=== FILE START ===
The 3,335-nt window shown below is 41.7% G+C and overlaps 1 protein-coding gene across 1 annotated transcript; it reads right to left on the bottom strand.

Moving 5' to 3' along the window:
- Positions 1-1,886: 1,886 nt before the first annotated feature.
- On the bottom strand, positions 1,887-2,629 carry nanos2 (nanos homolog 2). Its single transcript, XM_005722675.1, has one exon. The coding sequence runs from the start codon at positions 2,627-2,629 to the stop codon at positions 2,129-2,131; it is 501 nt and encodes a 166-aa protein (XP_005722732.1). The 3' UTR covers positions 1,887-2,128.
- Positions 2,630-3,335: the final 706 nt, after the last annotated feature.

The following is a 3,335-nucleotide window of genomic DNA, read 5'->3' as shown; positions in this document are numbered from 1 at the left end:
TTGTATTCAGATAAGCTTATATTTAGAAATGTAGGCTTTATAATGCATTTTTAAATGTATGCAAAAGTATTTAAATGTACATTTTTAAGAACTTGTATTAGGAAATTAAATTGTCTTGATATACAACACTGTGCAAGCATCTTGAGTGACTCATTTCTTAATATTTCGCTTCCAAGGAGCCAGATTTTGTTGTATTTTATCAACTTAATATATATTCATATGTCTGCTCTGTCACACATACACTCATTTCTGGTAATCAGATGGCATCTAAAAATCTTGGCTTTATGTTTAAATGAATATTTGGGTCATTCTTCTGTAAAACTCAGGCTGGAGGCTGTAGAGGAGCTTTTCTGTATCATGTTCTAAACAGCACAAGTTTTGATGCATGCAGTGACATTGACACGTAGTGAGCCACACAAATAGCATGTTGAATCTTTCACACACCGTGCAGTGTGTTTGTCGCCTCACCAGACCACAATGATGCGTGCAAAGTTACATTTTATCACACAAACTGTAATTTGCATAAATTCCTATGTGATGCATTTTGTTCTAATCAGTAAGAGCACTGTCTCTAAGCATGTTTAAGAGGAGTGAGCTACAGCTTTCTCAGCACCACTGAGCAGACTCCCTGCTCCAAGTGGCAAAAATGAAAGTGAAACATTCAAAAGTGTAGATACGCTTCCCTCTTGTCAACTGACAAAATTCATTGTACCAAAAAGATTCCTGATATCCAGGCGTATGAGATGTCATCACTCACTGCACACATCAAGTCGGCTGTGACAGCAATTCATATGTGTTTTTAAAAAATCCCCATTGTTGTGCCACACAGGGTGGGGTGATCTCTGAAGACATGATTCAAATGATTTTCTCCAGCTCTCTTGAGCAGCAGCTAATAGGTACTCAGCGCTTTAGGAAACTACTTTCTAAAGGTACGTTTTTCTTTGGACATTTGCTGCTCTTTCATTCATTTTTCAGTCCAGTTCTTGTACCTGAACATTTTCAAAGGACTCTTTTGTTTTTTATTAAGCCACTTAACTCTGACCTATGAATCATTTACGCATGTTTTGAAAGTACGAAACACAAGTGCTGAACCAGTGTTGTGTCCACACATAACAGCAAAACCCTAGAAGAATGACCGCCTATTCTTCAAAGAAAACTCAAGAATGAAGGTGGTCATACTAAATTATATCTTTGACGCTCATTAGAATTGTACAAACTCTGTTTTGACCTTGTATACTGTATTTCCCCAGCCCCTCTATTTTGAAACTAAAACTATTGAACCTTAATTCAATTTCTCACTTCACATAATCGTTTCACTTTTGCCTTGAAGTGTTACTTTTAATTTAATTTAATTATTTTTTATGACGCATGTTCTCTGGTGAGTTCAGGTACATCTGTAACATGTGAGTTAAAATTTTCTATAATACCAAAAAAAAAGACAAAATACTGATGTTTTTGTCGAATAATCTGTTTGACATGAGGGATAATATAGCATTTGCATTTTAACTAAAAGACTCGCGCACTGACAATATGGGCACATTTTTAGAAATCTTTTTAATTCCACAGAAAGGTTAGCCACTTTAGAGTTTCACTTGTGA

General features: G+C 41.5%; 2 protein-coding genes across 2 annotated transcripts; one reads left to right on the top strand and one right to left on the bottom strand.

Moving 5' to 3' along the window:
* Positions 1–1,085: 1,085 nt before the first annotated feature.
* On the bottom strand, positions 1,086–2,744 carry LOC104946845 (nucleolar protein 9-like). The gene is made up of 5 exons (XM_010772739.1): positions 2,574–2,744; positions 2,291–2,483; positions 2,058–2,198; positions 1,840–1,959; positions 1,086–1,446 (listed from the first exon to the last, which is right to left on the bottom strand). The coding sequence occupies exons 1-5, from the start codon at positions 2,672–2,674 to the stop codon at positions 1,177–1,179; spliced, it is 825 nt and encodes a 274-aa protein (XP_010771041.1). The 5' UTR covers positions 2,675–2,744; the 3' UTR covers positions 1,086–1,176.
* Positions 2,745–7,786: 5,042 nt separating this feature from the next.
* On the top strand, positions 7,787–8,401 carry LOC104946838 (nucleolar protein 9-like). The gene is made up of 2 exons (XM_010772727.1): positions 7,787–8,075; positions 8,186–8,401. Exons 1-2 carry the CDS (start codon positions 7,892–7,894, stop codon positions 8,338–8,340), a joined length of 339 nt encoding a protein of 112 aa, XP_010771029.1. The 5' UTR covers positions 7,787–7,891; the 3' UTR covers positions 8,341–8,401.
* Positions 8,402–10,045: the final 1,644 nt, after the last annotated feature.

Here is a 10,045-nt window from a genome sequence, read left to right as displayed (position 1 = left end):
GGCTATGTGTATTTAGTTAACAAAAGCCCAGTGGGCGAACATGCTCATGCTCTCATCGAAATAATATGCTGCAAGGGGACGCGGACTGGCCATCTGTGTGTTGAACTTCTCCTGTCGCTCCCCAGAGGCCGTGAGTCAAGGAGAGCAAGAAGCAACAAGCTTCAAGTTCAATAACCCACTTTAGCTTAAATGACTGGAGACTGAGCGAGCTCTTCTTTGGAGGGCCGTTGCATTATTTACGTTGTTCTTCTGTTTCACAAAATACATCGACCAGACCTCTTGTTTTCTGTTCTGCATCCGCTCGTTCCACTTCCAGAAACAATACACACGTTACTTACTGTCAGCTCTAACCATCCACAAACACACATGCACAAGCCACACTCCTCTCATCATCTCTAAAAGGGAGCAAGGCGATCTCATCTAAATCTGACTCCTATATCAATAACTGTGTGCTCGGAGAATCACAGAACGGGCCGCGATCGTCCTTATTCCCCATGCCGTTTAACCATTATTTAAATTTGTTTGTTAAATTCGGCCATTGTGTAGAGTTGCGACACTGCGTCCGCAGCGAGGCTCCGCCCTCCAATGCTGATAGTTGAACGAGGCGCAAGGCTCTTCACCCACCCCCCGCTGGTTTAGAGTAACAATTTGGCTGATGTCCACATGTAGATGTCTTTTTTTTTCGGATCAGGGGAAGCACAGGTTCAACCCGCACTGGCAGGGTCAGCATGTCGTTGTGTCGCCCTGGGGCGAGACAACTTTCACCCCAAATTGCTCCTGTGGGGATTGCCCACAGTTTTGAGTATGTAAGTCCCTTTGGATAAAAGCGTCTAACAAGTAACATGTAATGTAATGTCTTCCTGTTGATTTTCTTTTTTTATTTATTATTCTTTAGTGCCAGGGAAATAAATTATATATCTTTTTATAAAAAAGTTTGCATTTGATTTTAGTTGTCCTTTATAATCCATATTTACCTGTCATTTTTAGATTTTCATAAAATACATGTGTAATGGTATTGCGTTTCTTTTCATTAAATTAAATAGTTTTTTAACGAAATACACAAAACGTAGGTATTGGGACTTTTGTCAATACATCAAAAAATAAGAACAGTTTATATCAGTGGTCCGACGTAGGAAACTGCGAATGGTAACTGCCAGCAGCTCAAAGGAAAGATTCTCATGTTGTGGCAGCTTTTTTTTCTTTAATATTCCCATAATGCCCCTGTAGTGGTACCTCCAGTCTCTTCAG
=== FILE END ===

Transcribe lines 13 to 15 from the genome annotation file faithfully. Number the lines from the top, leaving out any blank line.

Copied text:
* On the top strand, positions 7,787–8,401 carry LOC104946838 (nucleolar protein 9-like). The gene is made up of 2 exons (XM_010772727.1): positions 7,787–8,075; positions 8,186–8,401. Exons 1-2 carry the CDS (start codon positions 7,892–7,894, stop codon positions 8,338–8,340), a joined length of 339 nt encoding a protein of 112 aa, XP_010771029.1. The 5' UTR covers positions 7,787–7,891; the 3' UTR covers positions 8,341–8,401.
* Positions 8,402–10,045: the final 1,644 nt, after the last annotated feature.

Here is a 10,045-nt window from a genome sequence, read left to right as displayed (position 1 = left end):